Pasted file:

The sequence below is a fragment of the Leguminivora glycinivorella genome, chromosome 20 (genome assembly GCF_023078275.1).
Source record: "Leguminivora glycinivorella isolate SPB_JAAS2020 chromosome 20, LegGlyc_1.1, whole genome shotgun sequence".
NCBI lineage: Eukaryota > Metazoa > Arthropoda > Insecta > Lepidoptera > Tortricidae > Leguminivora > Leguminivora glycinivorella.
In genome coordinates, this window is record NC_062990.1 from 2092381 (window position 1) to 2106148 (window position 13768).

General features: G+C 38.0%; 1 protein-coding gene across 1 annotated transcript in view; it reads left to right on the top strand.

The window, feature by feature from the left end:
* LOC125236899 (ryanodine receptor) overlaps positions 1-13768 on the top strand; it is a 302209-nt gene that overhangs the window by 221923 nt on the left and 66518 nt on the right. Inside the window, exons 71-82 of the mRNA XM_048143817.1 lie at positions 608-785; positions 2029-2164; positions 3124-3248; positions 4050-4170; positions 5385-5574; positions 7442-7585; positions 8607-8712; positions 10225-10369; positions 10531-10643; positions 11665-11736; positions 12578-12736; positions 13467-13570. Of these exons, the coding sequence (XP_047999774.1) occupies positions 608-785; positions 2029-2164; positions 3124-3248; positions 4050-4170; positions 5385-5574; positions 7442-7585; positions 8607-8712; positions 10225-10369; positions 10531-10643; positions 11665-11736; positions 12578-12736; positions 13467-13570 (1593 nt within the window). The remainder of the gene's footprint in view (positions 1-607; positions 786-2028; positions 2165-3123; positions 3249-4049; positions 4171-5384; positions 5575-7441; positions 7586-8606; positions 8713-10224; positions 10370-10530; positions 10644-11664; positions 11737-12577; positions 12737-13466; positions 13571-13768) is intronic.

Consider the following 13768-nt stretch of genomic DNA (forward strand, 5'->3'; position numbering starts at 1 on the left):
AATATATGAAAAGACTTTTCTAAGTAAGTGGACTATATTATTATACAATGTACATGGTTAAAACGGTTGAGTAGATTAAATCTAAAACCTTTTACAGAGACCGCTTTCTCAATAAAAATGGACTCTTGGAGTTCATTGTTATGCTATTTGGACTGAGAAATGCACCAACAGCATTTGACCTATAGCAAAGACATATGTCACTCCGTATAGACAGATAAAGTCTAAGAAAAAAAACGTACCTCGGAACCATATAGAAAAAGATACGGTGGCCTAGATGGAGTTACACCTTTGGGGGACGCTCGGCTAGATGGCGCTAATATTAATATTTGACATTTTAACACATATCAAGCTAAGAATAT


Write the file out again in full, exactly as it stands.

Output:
The sequence below is a fragment of the Leguminivora glycinivorella genome, chromosome 20 (genome assembly GCF_023078275.1).
Source record: "Leguminivora glycinivorella isolate SPB_JAAS2020 chromosome 20, LegGlyc_1.1, whole genome shotgun sequence".
NCBI lineage: Eukaryota > Metazoa > Arthropoda > Insecta > Lepidoptera > Tortricidae > Leguminivora > Leguminivora glycinivorella.
In genome coordinates, this window is record NC_062990.1 from 2092381 (window position 1) to 2106148 (window position 13768).

General features: G+C 38.0%; 1 protein-coding gene across 1 annotated transcript in view; it reads left to right on the top strand.

The window, feature by feature from the left end:
* LOC125236899 (ryanodine receptor) overlaps positions 1-13768 on the top strand; it is a 302209-nt gene that overhangs the window by 221923 nt on the left and 66518 nt on the right. Inside the window, exons 71-82 of the mRNA XM_048143817.1 lie at positions 608-785; positions 2029-2164; positions 3124-3248; positions 4050-4170; positions 5385-5574; positions 7442-7585; positions 8607-8712; positions 10225-10369; positions 10531-10643; positions 11665-11736; positions 12578-12736; positions 13467-13570. Of these exons, the coding sequence (XP_047999774.1) occupies positions 608-785; positions 2029-2164; positions 3124-3248; positions 4050-4170; positions 5385-5574; positions 7442-7585; positions 8607-8712; positions 10225-10369; positions 10531-10643; positions 11665-11736; positions 12578-12736; positions 13467-13570 (1593 nt within the window). The remainder of the gene's footprint in view (positions 1-607; positions 786-2028; positions 2165-3123; positions 3249-4049; positions 4171-5384; positions 5575-7441; positions 7586-8606; positions 8713-10224; positions 10370-10530; positions 10644-11664; positions 11737-12577; positions 12737-13466; positions 13571-13768) is intronic.

Consider the following 13768-nt stretch of genomic DNA (forward strand, 5'->3'; position numbering starts at 1 on the left):
AATATATGAAAAGACTTTTCTAAGTAAGTGGACTATATTATTATACAATGTACATGGTTAAAACGGTTGAGTAGATTAAATCTAAAACCTTTTACAGAGACCGCTTTCTCAATAAAAATGGACTCTTGGAGTTCATTGTTATGCTATTTGGACTGAGAAATGCACCAACAGCATTTGACCTATAGCAAAGACATATGTCACTCCGTATAGACAGATAAAGTCTAAGAAAAAAAACGTACCTCGGAACCATATAGAAAAAGATACGGTGGCCTAGATGGAGTTACACCTTTGGGGGACGCTCGGCTAGATGGCGCTAATATTAATATTTGACATTTTAACACATATCAAGCTAAGAATAT